After that debilitating bike ride, an even more grueling run lies ahead.  Unlike the bike, the run starts in earnest, with a small section of stairs leaving T2.  While one flight of stairs sounds rather innocent, trust me when I say, it is not how you want to begin the half marathon at Wildflower.  Beyond the stairs, the rolling course greets you and does it’s best to prepare you for what lies ahead.  The first few miles are manageable, with relatively minor “up and downs”.  Around miles 2-3, the uphill begins.  Getting to Mile 7, the end of the uphill is a major accomplishment.  Unfortunately, it also means you are about halfway.  At this point, many racers have no option but to walk large stretches to allow their depleted legs time to recover.  Scores of seasoned veterans and prime physical specimens will find themselves struggling to simply jog.  From Miles 7 to 9, the course meanders through the two main campgrounds.  Hundreds of cheering spectators greet you at every turn.  These two miles are truly remarkable and a great “pick-you-up” at a much needed time.

Unfortunately, there’s still the last four miles, which really separate those that want it and those that want to finish.  At Mile 9, you turn right onto a paved road and jog downhill for one mile.  The grade is steep enough that’s it is not a pleasant jog.  Adding to the discomfort is the visual of people heading the opposite direction.  That’s right, at Mile 10, meaning only a itsy-bitsy 5K remaining, you make a 180 degree turn and run right back up that same hill.  It is extremely demoralizing to see what used to be people, but are now zombies, cadavers, and skeletons, struggling to “run”.  Most people, if they have not already succumbed to the pain that Wildflower gives you, weaken and wither.  Only the strongest of minds have the willpower to command the legs to continue running.  Mile 11 to 12 is a long, shallow “U” shape, nothing particularly tough about it, except everyone is almost certain burning from excess lactic acid, drained beyond imagination, and just wanting to lie down.  Running this section requires a mind of steel, unwilling to concede the moment.  Cresting the last hill, at Mile 12, takes you to a massive, steep descent to the finishing chute.  Falling here is very easy, but so is sprinting.  It becomes a delicate dance between speed and tumbling.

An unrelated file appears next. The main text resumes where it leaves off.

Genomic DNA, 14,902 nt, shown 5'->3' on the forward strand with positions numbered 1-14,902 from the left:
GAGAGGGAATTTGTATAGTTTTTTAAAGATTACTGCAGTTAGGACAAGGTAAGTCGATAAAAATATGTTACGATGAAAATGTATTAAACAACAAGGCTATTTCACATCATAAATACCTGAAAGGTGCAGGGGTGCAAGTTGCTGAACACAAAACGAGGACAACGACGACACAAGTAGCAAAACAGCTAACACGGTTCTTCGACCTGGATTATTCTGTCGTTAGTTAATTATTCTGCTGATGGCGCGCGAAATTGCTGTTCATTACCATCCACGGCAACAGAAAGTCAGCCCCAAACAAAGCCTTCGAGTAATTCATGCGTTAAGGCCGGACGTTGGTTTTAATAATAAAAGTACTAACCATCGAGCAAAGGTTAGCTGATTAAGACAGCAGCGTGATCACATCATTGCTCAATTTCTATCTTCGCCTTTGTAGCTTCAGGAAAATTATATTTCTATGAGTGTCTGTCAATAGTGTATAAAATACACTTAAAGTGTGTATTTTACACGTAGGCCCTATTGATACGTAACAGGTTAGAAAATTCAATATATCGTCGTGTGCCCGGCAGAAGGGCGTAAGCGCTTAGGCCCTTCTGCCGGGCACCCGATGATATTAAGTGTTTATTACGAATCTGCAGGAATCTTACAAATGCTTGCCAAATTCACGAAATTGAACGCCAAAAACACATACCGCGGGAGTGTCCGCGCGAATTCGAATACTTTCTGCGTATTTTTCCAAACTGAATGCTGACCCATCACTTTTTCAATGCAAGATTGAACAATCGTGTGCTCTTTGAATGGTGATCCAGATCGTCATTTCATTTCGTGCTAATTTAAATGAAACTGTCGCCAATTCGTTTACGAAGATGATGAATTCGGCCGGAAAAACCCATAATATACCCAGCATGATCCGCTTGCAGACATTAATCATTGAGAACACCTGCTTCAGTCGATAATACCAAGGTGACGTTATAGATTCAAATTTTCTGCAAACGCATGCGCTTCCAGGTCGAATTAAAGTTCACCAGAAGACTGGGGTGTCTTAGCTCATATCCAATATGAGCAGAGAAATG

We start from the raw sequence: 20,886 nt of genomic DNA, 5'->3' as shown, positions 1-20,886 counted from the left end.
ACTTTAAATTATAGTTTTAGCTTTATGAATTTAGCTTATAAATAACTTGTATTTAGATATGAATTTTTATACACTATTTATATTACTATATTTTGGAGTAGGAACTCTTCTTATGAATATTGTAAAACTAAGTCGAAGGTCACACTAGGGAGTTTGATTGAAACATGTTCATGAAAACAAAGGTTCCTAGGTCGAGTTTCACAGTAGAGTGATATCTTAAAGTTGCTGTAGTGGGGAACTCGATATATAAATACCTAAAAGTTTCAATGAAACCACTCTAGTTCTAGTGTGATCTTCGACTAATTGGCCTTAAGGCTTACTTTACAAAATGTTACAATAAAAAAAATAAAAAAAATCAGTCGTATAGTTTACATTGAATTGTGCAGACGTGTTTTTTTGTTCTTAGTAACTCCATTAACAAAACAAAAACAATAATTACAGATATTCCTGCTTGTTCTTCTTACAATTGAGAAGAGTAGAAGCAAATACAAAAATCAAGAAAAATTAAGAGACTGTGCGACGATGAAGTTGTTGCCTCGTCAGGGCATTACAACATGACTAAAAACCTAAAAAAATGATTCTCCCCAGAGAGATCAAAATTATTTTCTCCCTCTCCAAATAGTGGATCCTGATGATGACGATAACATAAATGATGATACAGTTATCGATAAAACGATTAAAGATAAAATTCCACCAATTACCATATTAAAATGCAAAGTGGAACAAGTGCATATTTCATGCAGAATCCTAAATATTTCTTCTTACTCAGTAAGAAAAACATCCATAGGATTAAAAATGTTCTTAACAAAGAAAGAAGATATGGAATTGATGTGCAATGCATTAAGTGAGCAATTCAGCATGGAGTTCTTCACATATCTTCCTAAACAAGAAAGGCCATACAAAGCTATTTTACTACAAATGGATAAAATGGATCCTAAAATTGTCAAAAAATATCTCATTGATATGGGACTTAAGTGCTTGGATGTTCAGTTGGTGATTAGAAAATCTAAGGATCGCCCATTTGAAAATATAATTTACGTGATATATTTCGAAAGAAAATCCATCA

Finally, you round a corner at the bottom of the hill, spy the finishing chute, the grandstands, legions of screaming fans, and most cherishingly, the finish line!

Here, you can see a brief video showing the map and profiles for the bike and run courses.

Do I love this race?  I assume, since you are reading this, you know the answer is an unabashed YES.  Wildflower is a race like none other.  It will test all that you have and then ask for more.  As this race approached, all I could do was think about getting to the run and letting the games begin.  I craved the pain.  I wanted to see whether I would break.  I wanted to know whether Wildflower would win or whether I would win.  I knew, without a doubt, that the answer lied somewhere on the run and I was dying to find it.  Thus, without further ado, onto my race report…